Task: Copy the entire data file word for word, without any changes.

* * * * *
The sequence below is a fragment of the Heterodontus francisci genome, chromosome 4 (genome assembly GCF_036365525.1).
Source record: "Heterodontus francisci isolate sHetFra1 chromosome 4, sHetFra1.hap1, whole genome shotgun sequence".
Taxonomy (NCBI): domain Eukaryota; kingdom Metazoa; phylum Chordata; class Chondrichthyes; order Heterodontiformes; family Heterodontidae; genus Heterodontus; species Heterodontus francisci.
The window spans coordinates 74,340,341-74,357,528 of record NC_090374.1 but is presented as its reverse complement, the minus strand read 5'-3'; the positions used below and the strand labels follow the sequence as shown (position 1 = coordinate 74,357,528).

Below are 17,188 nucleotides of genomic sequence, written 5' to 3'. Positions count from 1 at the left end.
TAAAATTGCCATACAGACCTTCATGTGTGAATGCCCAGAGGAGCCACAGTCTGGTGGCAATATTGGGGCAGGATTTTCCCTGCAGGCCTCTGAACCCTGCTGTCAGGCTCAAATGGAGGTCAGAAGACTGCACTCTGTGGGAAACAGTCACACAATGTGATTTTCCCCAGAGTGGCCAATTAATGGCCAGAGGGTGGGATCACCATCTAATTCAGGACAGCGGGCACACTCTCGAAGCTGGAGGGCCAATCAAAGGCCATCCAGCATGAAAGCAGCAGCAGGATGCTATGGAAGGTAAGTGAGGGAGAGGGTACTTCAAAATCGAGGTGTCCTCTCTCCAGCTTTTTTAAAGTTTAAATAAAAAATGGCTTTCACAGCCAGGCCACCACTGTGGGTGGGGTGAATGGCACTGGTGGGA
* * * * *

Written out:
The sequence below is a fragment of the Heterodontus francisci genome, chromosome 4 (genome assembly GCF_036365525.1).
Source record: "Heterodontus francisci isolate sHetFra1 chromosome 4, sHetFra1.hap1, whole genome shotgun sequence".
Taxonomy (NCBI): domain Eukaryota; kingdom Metazoa; phylum Chordata; class Chondrichthyes; order Heterodontiformes; family Heterodontidae; genus Heterodontus; species Heterodontus francisci.
The window spans coordinates 74,340,341-74,357,528 of record NC_090374.1 but is presented as its reverse complement, the minus strand read 5'-3'; the positions used below and the strand labels follow the sequence as shown (position 1 = coordinate 74,357,528).

Below are 17,188 nucleotides of genomic sequence, written 5' to 3'. Positions count from 1 at the left end.
TAAAATTGCCATACAGACCTTCATGTGTGAATGCCCAGAGGAGCCACAGTCTGGTGGCAATATTGGGGCAGGATTTTCCCTGCAGGCCTCTGAACCCTGCTGTCAGGCTCAAATGGAGGTCAGAAGACTGCACTCTGTGGGAAACAGTCACACAATGTGATTTTCCCCAGAGTGGCCAATTAATGGCCAGAGGGTGGGATCACCATCTAATTCAGGACAGCGGGCACACTCTCGAAGCTGGAGGGCCAATCAAAGGCCATCCAGCATGAAAGCAGCAGCAGGATGCTATGGAAGGTAAGTGAGGGAGAGGGTACTTCAAAATCGAGGTGTCCTCTCTCCAGCTTTTTTAAAGTTTAAATAAAAAATGGCTTTCACAGCCAGGCCACCACTGTGGGTGGGGTGAATGGCACTGGTGGGA